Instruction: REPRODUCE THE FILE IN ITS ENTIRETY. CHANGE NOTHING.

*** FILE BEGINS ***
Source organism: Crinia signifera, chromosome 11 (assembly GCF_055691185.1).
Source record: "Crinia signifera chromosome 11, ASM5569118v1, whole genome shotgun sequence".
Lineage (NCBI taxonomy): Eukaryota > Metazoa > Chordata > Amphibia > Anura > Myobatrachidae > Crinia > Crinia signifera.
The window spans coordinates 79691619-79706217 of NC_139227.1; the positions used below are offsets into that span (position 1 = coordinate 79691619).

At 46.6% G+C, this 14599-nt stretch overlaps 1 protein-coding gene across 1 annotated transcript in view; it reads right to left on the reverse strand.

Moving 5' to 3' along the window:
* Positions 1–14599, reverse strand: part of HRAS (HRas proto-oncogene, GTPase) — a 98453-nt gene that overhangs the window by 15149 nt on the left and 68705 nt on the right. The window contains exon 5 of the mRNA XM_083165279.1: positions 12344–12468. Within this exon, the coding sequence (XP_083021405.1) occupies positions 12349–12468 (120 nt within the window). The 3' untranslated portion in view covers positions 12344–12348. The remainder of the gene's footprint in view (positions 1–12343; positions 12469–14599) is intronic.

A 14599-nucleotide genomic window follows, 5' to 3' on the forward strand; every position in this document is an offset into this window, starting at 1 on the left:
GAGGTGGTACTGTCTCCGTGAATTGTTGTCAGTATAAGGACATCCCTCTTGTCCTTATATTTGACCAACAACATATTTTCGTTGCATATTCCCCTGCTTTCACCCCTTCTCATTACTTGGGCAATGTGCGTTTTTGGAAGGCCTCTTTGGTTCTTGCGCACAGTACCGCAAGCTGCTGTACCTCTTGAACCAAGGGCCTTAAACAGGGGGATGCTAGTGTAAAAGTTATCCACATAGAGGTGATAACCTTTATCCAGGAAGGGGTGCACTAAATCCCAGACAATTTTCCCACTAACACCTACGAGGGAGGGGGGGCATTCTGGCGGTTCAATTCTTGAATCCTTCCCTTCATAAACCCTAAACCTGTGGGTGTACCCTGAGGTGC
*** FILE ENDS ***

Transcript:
Source organism: Crinia signifera, chromosome 11 (assembly GCF_055691185.1).
Source record: "Crinia signifera chromosome 11, ASM5569118v1, whole genome shotgun sequence".
Lineage (NCBI taxonomy): Eukaryota > Metazoa > Chordata > Amphibia > Anura > Myobatrachidae > Crinia > Crinia signifera.
The window spans coordinates 79691619-79706217 of NC_139227.1; the positions used below are offsets into that span (position 1 = coordinate 79691619).

At 46.6% G+C, this 14599-nt stretch overlaps 1 protein-coding gene across 1 annotated transcript in view; it reads right to left on the reverse strand.

Moving 5' to 3' along the window:
* Positions 1–14599, reverse strand: part of HRAS (HRas proto-oncogene, GTPase) — a 98453-nt gene that overhangs the window by 15149 nt on the left and 68705 nt on the right. The window contains exon 5 of the mRNA XM_083165279.1: positions 12344–12468. Within this exon, the coding sequence (XP_083021405.1) occupies positions 12349–12468 (120 nt within the window). The 3' untranslated portion in view covers positions 12344–12348. The remainder of the gene's footprint in view (positions 1–12343; positions 12469–14599) is intronic.

A 14599-nucleotide genomic window follows, 5' to 3' on the forward strand; every position in this document is an offset into this window, starting at 1 on the left:
GAGGTGGTACTGTCTCCGTGAATTGTTGTCAGTATAAGGACATCCCTCTTGTCCTTATATTTGACCAACAACATATTTTCGTTGCATATTCCCCTGCTTTCACCCCTTCTCATTACTTGGGCAATGTGCGTTTTTGGAAGGCCTCTTTGGTTCTTGCGCACAGTACCGCAAGCTGCTGTACCTCTTGAACCAAGGGCCTTAAACAGGGGGATGCTAGTGTAAAAGTTATCCACATAGAGGTGATAACCTTTATCCAGGAAGGGGTGCACTAAATCCCAGACAATTTTCCCACTAACACCTACGAGGGAGGGGGGGCATTCTGGCGGTTCAATTCTTGAATCCTTCCCTTCATAAACCCTAAACCTGTGGGTGTACCCTGAGGTGC